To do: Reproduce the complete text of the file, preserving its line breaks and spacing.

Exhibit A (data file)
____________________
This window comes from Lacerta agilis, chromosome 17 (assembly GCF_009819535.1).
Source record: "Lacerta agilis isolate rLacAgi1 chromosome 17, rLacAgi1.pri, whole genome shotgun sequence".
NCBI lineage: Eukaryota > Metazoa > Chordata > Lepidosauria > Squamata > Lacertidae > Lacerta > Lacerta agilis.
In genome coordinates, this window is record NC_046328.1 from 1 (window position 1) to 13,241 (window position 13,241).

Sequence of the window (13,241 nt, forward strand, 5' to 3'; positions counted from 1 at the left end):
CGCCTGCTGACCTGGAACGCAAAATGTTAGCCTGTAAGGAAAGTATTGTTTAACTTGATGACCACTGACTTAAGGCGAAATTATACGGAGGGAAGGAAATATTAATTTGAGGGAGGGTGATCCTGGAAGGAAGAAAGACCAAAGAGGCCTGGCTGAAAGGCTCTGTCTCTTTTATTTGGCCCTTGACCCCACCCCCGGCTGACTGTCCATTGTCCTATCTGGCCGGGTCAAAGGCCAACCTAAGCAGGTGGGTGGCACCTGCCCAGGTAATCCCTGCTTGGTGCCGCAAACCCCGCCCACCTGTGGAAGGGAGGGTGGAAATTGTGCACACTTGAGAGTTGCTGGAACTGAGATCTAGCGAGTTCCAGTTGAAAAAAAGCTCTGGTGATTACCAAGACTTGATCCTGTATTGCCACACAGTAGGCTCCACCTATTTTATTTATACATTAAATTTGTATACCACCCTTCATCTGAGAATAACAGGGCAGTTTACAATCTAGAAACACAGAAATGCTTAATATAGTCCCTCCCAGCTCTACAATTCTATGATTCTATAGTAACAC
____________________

This window comes from Lacerta agilis, chromosome 17 (assembly GCF_009819535.1).
Source record: "Lacerta agilis isolate rLacAgi1 chromosome 17, rLacAgi1.pri, whole genome shotgun sequence".
NCBI lineage: Eukaryota > Metazoa > Chordata > Lepidosauria > Squamata > Lacertidae > Lacerta > Lacerta agilis.
In genome coordinates, this window is record NC_046328.1 from 1 (window position 1) to 13,241 (window position 13,241).

Sequence of the window (13,241 nt, forward strand, 5' to 3'; positions counted from 1 at the left end):
CGCCTGCTGACCTGGAACGCAAAATGTTAGCCTGTAAGGAAAGTATTGTTTAACTTGATGACCACTGACTTAAGGCGAAATTATACGGAGGGAAGGAAATATTAATTTGAGGGAGGGTGATCCTGGAAGGAAGAAAGACCAAAGAGGCCTGGCTGAAAGGCTCTGTCTCTTTTATTTGGCCCTTGACCCCACCCCCGGCTGACTGTCCATTGTCCTATCTGGCCGGGTCAAAGGCCAACCTAAGCAGGTGGGTGGCACCTGCCCAGGTAATCCCTGCTTGGTGCCGCAAACCCCGCCCACCTGTGGAAGGGAGGGTGGAAATTGTGCACACTTGAGAGTTGCTGGAACTGAGATCTAGCGAGTTCCAGTTGAAAAAAAGCTCTGGTGATTACCAAGACTTGATCCTGTATTGCCACACAGTAGGCTCCACCTATTTTATTTATACATTAAATTTGTATACCACCCTTCATCTGAGAATAACAGGGCAGTTTACAATCTAGAAACACAGAAATGCTTAATATAGTCCCTCCCAGCTCTACAATTCTATGATTCTATAGTAACAC